That's a past I'd enjoy knowing was our future.
      All the best

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  2. A truly fascinating post. Thank you.

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    1. You saying so makes the effort taken worthwhile, Tom. It wasn't one of the easiest I've done for the simple fact there's a lot of material - not all of it trustworthy.

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  3. Interesting. The timescale of deep time, past and future, makes me rather giddy, so I have to soon snap my attention back to the here and now.

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    1. I find the subject of deep time to be both enormously entertaining and thought provoking. The speculative futures envisioned by some science fiction authors are also excellent food for thought but, invented as they are by individuals, I find they don't provide the nourishment of history. Still, it is challenging to envision the Hanging Gardens of Babylon in a jumble of sedimentary rock.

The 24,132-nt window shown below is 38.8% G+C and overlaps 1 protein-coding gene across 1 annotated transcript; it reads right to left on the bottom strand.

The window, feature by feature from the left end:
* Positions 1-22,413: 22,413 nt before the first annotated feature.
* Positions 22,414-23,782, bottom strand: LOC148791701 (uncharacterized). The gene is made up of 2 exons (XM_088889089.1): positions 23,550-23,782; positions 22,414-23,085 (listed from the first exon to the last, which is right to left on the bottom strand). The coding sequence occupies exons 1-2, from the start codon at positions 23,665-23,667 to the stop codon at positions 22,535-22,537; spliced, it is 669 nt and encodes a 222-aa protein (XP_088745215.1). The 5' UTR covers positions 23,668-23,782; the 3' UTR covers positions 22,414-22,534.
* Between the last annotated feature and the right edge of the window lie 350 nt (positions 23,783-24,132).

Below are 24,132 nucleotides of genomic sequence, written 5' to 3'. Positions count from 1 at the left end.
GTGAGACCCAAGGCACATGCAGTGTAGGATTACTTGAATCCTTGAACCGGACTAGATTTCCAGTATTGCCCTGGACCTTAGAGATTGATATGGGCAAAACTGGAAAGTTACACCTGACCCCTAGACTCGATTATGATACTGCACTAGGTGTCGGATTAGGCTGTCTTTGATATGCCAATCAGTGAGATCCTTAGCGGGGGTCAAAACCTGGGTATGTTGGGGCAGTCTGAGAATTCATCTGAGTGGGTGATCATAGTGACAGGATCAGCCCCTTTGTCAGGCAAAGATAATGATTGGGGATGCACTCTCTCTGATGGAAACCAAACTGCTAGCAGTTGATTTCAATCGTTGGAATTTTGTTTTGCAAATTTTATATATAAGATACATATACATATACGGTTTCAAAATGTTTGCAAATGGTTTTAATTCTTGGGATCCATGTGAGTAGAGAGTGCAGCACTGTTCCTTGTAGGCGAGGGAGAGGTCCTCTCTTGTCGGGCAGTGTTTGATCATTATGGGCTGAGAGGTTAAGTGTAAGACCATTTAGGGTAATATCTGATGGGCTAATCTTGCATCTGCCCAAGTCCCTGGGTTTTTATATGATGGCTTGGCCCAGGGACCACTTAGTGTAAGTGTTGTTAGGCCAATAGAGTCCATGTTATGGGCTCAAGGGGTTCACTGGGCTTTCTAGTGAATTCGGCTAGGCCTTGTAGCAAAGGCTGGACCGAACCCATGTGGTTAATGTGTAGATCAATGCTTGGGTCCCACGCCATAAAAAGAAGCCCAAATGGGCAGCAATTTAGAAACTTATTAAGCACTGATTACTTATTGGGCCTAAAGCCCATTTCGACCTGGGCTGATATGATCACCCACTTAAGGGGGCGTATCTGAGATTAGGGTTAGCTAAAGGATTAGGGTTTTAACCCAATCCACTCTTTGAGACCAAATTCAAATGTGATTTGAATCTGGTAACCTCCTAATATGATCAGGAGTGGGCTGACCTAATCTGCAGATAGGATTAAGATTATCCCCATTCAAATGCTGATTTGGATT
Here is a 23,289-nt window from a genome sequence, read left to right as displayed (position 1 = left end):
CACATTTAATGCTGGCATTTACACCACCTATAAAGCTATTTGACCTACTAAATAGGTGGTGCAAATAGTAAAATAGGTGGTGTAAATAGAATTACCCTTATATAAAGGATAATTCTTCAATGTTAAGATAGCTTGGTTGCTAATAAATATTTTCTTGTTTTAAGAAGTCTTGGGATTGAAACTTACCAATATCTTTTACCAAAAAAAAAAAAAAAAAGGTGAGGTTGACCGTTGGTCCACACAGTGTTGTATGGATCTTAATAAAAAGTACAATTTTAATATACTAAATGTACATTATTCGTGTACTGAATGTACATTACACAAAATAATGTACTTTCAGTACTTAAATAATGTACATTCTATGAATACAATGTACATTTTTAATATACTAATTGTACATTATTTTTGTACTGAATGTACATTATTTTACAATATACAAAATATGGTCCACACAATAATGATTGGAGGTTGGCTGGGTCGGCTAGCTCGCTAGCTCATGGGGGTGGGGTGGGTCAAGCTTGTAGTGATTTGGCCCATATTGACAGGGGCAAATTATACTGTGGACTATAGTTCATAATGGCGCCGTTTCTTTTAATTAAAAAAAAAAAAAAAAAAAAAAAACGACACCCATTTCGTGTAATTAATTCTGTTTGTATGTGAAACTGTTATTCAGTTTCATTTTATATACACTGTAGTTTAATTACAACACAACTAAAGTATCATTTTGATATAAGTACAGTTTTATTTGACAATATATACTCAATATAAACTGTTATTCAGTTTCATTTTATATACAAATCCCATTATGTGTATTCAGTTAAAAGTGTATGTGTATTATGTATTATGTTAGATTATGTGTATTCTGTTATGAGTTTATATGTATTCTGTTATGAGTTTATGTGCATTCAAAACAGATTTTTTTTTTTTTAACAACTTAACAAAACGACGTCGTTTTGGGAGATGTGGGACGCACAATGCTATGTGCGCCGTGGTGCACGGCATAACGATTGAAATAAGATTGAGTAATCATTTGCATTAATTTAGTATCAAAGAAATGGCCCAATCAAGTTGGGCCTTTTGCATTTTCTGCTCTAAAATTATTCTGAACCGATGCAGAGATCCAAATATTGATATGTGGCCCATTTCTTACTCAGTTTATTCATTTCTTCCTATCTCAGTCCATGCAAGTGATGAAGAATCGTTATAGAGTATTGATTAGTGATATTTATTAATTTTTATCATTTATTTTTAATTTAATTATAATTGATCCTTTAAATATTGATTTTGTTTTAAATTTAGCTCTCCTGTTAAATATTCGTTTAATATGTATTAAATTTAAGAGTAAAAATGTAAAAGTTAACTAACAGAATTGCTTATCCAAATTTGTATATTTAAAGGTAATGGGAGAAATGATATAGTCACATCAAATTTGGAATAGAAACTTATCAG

At this historical juncture, you would think that we have found enough lost cities, that we might take folklore a little more seriously (not in an Ancient Aliens way that maintains that whatever we have lost was clearly some sort of extraterrestrial-influenced super-civilization), rather that changes in climate, geology, and even the migrations of people have obscured the past, both philosophically and geographically. The 'Lost City' is the ancient emptiness upon which we can inscribe our hopes and dreams, to evaluate what was, what is, what might have been, and what the future could hold.